Lived in Gladstone's House.
Died aged 16 years.
12 Jesse Jones B.A.

Erected by fellow officers and other friends in memory of Jesse Robert Jones B.A., (letters gone) years master of Gladstone's House. Fell asleep August 1st 1894 aged 33 years. RIP.

Buried Aug 4th 1894.
Jesse was the father of Dudley Jones and Gladstone House schoolteacher mentioned above in burial 1.

Headstone originally standing but unstable, now laying down.
`13 Luke Killick Nio headstone found Buried Oct 14th 1895.
Lived at Earlswood.
Died aged 5 months.
14 ErnestHarold Miller No headstone found Buried Jan 15th 1896.
Lived at Garston's Cottages.
Died aged 2 years 4 months.
15 Mary Brown No headstone found Buried August 4th 1896
Lived at Gladstone's Cottages
Died aged 61
16 Ernest Valentine Cager No headstone found Buried Feb 2nd 1897
Lived at Waterlands House
Died aged 15 years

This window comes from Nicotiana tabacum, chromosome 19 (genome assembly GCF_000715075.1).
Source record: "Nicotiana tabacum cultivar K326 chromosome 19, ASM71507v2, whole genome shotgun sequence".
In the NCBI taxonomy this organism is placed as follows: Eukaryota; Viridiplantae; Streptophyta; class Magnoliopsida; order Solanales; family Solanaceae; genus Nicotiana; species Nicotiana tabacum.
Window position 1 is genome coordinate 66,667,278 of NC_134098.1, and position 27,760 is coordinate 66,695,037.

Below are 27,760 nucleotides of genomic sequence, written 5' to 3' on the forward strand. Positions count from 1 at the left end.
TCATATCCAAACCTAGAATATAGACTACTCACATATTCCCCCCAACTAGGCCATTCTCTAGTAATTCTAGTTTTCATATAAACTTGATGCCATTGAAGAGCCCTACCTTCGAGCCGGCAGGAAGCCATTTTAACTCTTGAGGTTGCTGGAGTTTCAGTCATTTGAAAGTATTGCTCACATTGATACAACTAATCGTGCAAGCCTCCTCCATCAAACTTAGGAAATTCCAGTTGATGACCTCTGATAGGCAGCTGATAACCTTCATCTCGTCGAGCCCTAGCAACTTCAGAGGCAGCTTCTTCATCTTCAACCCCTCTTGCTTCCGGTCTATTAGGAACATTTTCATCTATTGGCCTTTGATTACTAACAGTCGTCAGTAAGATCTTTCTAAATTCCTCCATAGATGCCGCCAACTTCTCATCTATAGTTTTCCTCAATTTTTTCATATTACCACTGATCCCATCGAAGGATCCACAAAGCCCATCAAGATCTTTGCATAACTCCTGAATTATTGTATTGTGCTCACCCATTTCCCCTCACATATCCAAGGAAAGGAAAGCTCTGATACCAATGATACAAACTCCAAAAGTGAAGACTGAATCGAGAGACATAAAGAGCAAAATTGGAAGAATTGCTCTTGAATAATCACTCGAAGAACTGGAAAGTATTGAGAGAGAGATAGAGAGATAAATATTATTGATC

17 Charles James Creask No headstone found Buried Mar 28th 1897
Lived at Queen's House
Died aged 17 years
18 Emma Brooker

In loving memory of Emma, wife of William John Brooker, died 4th April 1898 aged (letters gone) years.

Buried April 8th 1898
Lived at Glandstone's House
Died aged 37 years
19 William Quinn No headstone found Buried March 18th 1899
Lived at Gladstone's House
Died aged 17 years
20 Hilda Mary Hilton No headstone found Buried Sept 2nd 1899
Lived at Earlsbrook Road, Earlswood.
Died aged 9 months
21 William Stannard
Maude Stannard
William Arthur Stannard, Assistant Secretary 1898-1899. Died on Christmas Day 1899 aged 30 years. Also of Maude Alice Stannard, sister of the above, Matron of Gladstone's House 1902-1908. Died October 3rd 1908 aged 36 years. Erected by the warden, officers, the boys of Gladstone House, members of the family and other friends. William buried Dec 30th 1899